Legal

5 areas a small business lawyer wants you to review in the new year

- January 2, 2023 3 MIN READ

 

A new year is an opportunity for many small businesses to start afresh in their business. It is a time for setting new goals, reflecting on business achievements, and taking advantage of the opportunities that 2023 has to offer. However, it’s also time to review your business legals, writes small business lawyer, Shalini Nandan-Singh.

Legal responsibilities aren’t simply ‘set and forget’. The new year is a brilliant time to start on the right track. If you don’t understand your legal responsibilities, it’s time to invest in understanding how to protect your business through effective business legals.

Before you find the year disappearing and reviewing your business legals falls to the bottom of the to-do list, here are the top five areas this small business lawyer recommends you review each year.

1. Review your contracts and policies

Each year, you should do a quick review of your contracts and policies.


On your website, remember to:

  • Update the copyright year on your website.
  • Update your Terms of Use on your website, if required.
  • Check that your Privacy Policy is compliant; if not, update it as required by the Privacy Act (Cth) and the GDPR.
  • Check that your Privacy Policy still reflects your business privacy practices.

For your Service Agreement or business Terms and Conditions:

  • Check your Service Agreements/client contracts reflect your current service offerings and business processes.
  • If your business name or contact details have changed, update your contracts with the correct information.

TIP! If you aren’t sure how to review your service agreements or privacy policy effectively, you can engage a business lawyer to check it for you.

2. Getting paid is important

The new year presents an opportunity to assess your invoicing and payment processes.


  • Does your client agreement clearly state your costs, fee structure, and details of how/when you are paid?
  • Do you regularly have clients defaulting on payment?
  • What process do you have for debtor management, and is this process working for you?
  • Do you have late payment fees, and are they effectively dealt with in your client agreement? You can learn more about managing late payment fees here.

TIP! Small businesses also deserve to get paid for their work. Is it time to learn to stand up for yourself and get paid on time and in full?

3. Working with contractors?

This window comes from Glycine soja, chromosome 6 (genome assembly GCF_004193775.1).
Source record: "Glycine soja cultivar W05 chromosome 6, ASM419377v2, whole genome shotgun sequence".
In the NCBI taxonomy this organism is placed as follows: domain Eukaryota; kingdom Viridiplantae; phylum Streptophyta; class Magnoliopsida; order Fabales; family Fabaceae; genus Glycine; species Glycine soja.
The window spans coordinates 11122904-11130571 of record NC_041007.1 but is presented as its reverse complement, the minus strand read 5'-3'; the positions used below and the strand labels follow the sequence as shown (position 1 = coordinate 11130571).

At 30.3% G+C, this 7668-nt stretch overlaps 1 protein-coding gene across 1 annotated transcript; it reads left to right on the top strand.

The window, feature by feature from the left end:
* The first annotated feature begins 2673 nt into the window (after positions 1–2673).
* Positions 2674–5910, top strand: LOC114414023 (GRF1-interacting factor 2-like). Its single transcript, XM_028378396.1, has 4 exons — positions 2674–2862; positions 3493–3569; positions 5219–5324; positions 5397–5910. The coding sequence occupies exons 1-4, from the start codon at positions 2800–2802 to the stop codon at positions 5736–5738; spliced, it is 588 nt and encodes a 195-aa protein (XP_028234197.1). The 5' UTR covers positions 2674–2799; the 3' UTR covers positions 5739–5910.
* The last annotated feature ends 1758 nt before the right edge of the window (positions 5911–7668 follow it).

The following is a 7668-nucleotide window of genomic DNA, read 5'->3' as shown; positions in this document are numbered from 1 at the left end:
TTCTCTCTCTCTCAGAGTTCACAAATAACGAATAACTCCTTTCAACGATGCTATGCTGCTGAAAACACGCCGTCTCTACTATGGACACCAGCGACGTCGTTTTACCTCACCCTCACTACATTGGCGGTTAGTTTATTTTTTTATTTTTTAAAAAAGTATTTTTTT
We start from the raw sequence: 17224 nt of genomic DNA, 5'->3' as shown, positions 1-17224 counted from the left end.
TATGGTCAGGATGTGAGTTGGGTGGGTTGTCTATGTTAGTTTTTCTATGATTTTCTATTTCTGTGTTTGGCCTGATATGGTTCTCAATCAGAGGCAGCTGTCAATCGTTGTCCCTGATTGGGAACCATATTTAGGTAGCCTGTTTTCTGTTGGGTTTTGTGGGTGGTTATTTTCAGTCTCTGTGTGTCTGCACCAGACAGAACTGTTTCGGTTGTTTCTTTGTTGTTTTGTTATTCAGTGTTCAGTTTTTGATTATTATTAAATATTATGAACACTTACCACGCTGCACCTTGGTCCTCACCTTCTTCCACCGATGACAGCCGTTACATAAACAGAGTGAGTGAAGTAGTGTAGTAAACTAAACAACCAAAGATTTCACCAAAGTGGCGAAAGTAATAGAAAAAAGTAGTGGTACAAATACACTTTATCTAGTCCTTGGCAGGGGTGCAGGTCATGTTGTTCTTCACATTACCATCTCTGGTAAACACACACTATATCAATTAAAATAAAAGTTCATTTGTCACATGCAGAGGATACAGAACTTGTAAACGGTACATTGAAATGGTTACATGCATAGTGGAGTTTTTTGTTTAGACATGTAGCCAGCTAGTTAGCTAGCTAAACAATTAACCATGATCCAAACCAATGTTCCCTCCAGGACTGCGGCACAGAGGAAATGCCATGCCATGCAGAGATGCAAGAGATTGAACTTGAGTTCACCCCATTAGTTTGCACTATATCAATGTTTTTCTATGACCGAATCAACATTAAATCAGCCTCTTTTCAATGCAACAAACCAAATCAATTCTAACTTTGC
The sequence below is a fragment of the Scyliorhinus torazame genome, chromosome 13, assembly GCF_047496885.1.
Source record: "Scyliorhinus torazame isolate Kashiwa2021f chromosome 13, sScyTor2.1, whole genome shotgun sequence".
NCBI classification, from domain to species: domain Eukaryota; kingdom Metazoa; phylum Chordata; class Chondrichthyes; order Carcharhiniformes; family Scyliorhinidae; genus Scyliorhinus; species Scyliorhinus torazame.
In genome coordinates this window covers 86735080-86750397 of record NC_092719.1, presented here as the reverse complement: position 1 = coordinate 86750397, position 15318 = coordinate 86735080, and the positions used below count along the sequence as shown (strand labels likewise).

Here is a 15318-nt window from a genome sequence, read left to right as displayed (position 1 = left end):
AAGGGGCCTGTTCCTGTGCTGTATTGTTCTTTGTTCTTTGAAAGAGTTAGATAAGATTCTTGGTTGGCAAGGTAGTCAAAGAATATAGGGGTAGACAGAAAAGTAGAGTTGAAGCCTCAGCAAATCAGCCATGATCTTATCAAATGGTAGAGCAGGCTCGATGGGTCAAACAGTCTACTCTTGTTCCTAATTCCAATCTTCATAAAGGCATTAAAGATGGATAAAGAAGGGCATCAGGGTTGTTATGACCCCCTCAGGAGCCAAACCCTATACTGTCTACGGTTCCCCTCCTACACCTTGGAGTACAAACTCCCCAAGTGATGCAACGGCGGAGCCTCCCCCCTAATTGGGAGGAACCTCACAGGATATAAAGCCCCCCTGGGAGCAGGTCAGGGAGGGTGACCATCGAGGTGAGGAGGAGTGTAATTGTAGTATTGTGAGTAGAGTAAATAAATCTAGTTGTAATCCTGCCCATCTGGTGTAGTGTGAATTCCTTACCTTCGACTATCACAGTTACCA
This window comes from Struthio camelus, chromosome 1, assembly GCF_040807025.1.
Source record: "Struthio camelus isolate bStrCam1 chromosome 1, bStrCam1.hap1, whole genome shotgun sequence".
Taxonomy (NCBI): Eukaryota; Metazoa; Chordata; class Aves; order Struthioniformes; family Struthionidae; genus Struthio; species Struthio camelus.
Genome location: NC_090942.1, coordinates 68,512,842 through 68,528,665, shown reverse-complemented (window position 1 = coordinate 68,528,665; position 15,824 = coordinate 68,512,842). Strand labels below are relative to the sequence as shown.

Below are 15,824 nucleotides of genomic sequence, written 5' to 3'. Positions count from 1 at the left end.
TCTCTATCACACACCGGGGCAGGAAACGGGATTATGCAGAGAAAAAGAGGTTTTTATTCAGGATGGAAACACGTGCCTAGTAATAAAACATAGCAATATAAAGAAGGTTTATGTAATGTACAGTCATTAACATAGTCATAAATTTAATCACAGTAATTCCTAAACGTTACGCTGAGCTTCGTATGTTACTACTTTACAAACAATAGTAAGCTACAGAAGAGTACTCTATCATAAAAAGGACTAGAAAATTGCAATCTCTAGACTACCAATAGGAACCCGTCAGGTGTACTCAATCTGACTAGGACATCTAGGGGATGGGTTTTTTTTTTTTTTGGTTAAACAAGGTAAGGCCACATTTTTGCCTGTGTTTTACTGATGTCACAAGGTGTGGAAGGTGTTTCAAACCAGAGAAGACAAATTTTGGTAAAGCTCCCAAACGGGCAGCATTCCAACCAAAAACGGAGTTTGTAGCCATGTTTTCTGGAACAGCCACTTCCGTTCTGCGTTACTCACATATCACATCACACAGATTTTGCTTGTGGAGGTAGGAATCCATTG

Check if your independent contractor agreements (contracts with virtual assistants, social media managers, website developers, marketing managers, etc.) are due for review or negotiation of services or pricing.

Remember that you can advocate for your business and negotiate a better deal if you’re not happy with your current arrangements.

TIP! Ensure you understand the difference between a contractor and an employee, and engage your team correctly.

4. Are you employing staff?

If your business employs staff, you should know your Single Touch Payroll (STP) requirements, including STP Phase 2, superannuation obligations, PAYG obligations, Fringe Benefit Taxes and other payroll obligations.

If you don’t, you must take the time to understand them NOW.

The new year is also a great time to review staff employment contracts and assess if they’re still relevant and appropriate to your team member and your business.

TIP! Employment obligations can change regularly, including recently announced changes like the Fair Work Legislation Amendment (Secure Jobs, Better Pay) Act 2022. Ensure you have a system to keep up to date with employment legislation changes.

5. Questions to ask yourself at the start of 2023

Businesses have a multitude of obligations and commitments they need to meet.

  • Have you registered your business name?
  • Is it time to trademark your business name?
  • Do you have any IP materials due for trademark registration or renewals?
  • Are you considering licensing your products in the next year? Get some advice if you are – it’s a clever way of leveraging your Intellectual Property.
  • Do you have regular reporting requirements? Add these dates to your calendar and plan for them ahead of time. What do you need to do to meet your obligations each year?
  • Are there memberships you need to renew or review in the new year?

TIP! Take a moment at the beginning of the year to set up a system to manage review dates and obligations effectively.

Prioritise your business legals for your new year planning. It can start the year with a strong foundation you can build on throughout the year.


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